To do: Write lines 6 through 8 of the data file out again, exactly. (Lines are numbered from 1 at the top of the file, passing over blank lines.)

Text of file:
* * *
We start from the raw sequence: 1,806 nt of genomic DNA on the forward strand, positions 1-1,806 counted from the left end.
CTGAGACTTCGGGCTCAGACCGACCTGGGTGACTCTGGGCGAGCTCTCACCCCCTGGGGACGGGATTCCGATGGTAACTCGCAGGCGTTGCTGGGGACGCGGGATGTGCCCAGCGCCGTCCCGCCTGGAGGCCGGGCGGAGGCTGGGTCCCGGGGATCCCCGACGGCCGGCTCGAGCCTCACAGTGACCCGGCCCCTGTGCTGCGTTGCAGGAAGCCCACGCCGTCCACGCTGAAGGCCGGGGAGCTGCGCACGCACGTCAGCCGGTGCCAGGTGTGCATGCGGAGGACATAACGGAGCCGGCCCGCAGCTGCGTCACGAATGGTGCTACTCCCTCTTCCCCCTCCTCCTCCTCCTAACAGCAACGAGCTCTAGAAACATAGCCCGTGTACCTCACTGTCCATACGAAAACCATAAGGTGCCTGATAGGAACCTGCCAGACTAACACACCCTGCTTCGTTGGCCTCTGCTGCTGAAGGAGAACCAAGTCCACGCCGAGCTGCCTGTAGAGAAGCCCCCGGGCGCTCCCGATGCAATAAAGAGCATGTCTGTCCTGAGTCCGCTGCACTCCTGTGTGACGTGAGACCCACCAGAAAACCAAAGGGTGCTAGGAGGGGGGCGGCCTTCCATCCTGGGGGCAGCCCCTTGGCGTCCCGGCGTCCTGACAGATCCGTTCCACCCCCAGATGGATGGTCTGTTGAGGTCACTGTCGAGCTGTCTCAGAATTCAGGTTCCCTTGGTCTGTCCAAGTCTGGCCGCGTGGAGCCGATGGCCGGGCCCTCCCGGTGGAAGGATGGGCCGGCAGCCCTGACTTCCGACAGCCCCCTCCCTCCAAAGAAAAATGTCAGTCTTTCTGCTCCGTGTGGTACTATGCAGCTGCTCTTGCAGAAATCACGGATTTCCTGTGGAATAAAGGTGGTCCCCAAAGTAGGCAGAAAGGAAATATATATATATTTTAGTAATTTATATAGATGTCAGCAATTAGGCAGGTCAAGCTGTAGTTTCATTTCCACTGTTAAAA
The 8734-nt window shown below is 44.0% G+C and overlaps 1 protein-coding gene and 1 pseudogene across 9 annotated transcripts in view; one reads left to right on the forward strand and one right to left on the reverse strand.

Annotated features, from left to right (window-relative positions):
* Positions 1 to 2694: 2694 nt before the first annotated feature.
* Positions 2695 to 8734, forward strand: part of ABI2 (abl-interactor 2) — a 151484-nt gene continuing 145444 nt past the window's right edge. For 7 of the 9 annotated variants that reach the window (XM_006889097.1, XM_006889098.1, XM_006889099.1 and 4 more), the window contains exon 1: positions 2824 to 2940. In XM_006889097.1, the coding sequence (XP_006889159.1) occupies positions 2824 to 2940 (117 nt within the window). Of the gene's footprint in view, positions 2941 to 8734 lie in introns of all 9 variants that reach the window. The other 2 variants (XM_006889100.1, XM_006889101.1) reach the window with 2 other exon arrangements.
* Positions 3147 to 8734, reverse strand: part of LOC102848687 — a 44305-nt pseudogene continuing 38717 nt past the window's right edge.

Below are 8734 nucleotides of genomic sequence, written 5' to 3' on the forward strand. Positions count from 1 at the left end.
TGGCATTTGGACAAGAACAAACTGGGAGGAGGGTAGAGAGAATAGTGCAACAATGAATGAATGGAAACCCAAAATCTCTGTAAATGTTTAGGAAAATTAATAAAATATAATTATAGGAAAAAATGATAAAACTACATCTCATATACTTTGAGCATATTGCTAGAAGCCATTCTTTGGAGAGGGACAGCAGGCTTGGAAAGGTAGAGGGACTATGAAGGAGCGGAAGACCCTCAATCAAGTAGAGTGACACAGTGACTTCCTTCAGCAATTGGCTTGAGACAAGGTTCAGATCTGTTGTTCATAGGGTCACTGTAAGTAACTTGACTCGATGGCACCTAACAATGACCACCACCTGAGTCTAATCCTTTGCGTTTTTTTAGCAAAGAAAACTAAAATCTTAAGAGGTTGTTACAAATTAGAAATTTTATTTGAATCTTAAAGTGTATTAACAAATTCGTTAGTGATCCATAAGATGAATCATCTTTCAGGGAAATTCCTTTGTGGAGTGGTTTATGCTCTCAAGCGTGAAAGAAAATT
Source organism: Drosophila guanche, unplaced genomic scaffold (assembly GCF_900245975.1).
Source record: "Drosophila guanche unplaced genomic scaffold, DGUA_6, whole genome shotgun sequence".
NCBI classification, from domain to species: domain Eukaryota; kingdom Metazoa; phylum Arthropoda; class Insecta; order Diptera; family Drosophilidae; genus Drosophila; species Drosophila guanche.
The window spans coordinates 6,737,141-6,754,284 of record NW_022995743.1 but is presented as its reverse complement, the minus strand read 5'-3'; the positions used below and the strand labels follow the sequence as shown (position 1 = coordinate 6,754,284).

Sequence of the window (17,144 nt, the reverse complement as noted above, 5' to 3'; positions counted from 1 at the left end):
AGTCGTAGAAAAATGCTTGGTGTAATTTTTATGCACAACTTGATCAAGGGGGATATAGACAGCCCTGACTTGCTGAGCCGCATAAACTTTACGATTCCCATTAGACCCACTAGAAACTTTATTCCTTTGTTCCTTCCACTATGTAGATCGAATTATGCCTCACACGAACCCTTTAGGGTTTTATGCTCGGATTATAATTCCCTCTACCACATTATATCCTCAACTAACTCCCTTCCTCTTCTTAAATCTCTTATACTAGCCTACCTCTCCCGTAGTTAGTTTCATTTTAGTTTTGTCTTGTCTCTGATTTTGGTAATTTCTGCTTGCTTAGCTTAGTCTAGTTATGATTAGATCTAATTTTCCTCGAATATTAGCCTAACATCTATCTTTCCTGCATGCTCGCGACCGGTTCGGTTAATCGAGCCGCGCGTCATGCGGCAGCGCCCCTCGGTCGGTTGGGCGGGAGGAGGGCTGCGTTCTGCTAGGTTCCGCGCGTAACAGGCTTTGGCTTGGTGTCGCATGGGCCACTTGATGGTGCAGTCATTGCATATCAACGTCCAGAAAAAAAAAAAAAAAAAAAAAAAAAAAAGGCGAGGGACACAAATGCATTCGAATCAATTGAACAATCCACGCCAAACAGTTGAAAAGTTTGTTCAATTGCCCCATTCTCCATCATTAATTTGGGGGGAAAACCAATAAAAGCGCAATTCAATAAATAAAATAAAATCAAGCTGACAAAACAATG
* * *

* Positions 2695 to 8734, forward strand: part of ABI2 (abl-interactor 2) — a 151484-nt gene continuing 145444 nt past the window's right edge. For 7 of the 9 annotated variants that reach the window (XM_006889097.1, XM_006889098.1, XM_006889099.1 and 4 more), the window contains exon 1: positions 2824 to 2940. In XM_006889097.1, the coding sequence (XP_006889159.1) occupies positions 2824 to 2940 (117 nt within the window). Of the gene's footprint in view, positions 2941 to 8734 lie in introns of all 9 variants that reach the window. The other 2 variants (XM_006889100.1, XM_006889101.1) reach the window with 2 other exon arrangements.
* Positions 3147 to 8734, reverse strand: part of LOC102848687 — a 44305-nt pseudogene continuing 38717 nt past the window's right edge.

Below are 8734 nucleotides of genomic sequence, written 5' to 3' on the forward strand. Positions count from 1 at the left end.